The therapeutic potential of this herb is because of the presence of diverse bioactive compounds such as α-amyrin, β-amyrin, ferulic acid, luteolin, diosmetin, rutin, β-sitosterol, stigmasterol, hentriacontanol, a triterpene alcohol simiarenol, apigenin, reticulin, deniculatin, and leptaculatin. However, most biological studies on Leptadenia reticulata are restricted to crude extracts, and many biologically active compounds are yet to be identified in order to claim the traditional uses of Leptadenia. reticulata into evidence-based uses.
At present, Leptadenia reticulata is a threatened endangered plant because of over exploitation, unscientific harvesting, and habitat loss. The increased demand from pharmaceutical, nutraceutical, and veterinary industries has prompted its large-scale propagation. However, its commercial cultivation is hampered because of the non-availability of genuine planting material and the lack of knowledge on its agronomical practices. In this regard, micro propagation technique will be useful to obtain true-to-type Leptadenia reticulata planting materials from an elite germplasm to meet the current demand.
Adopting other biotechnological approaches such as synthetic seed technology, cryopreservation, cell culture, and genetic transformation can warrant conservation as well as increased metabolite production from Leptadenia reticulata. The present review summarizes scientific information on the botanical, agronomical, phytochemical, pharmacological, and biotechnological aspects of Leptadenia. reticulata. This comprehensive information will certainly allow better utilization of this industrially important herb towards the discovery of lead drug molecules.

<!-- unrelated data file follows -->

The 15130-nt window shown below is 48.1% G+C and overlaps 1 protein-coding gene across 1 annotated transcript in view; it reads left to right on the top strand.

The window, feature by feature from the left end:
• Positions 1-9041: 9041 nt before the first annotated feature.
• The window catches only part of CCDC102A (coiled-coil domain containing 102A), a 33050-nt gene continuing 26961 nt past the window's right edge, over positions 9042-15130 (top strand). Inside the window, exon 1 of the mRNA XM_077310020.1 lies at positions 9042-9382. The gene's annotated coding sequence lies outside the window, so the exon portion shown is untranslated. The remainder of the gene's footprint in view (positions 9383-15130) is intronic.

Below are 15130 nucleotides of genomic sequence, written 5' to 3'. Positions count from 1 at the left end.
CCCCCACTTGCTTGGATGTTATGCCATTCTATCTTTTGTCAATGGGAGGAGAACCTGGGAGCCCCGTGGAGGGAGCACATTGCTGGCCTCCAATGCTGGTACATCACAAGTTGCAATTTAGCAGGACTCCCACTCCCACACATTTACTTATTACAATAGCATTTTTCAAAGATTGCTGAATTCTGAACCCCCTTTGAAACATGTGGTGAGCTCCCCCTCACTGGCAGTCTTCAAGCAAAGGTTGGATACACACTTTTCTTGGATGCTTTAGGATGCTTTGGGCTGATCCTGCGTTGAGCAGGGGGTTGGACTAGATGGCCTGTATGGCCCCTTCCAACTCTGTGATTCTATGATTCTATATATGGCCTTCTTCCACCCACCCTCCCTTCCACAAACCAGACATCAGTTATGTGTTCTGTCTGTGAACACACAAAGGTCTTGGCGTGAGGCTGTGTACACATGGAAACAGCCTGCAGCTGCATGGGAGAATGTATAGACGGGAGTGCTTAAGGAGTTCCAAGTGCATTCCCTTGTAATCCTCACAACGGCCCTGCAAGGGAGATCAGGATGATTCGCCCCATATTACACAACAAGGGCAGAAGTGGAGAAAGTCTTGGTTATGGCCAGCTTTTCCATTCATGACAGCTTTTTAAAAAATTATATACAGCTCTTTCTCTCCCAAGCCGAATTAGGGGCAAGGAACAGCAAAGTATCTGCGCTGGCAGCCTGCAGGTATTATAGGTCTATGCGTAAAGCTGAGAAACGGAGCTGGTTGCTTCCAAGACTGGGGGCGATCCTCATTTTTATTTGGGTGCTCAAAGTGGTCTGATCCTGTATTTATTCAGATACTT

Botanical aspects of Leptadenia reticulata
The Ayurvedic herb Leptadenia reticulata (Jivanti) is a member of the Asclepiadaceae plant family. Its taxonomic position is detailed as follows.
Leptadenia reticulata is referred by many names in Ayurveda such as Jivanti, Jivaniya, Jivapushpa, Hemavati, Jivana, Shakashreshtha, Payaswini, Maangalya, and Madhusrava. In Siddha medicine, it is known as Keerippaalai. In India, Leptadenia reticulata is also called by vernacular names as listed in below The genus Leptadenia is comprised of four species namely, Leptadenia pyrotechnica (Forssk.), Leptadenia. arborea (Forssk.), Leptadenia hastata (Pers.), and Leptadenia reticulata (Weight and Arn.). Among them, Leptadenia pyrotechnica is a desert herb with straight stems and mostly leafless, while others are twining shrubs and bear leaves. Because of its taxonomic complexity, these three species are further stated to be comprised as a single species. Most of these Leptadenia species are economically valued for their therapeutic properties. Among them, Leptadenia reticulata is one of the most important medicinal herbs used in Ayurveda for promoting vitality and life.
Vernacular names/Synonyms of Leptadenia reticulata
English: Jivanti or Jeevanti
Gujarati: Methidodi, Dodi saka / Dodi Saag, Dori
Marathi: Haranvel, Hiranvel
Sanskrit: Madhusrava, Jivniya, Jivapushpa or Jivani
Climate and soil
Black soil is found to be good for cultivation; however, red laterite soil is also suitable for its satisfactory growth. Open sunlight and support is necessary for healthy and vigorous growth.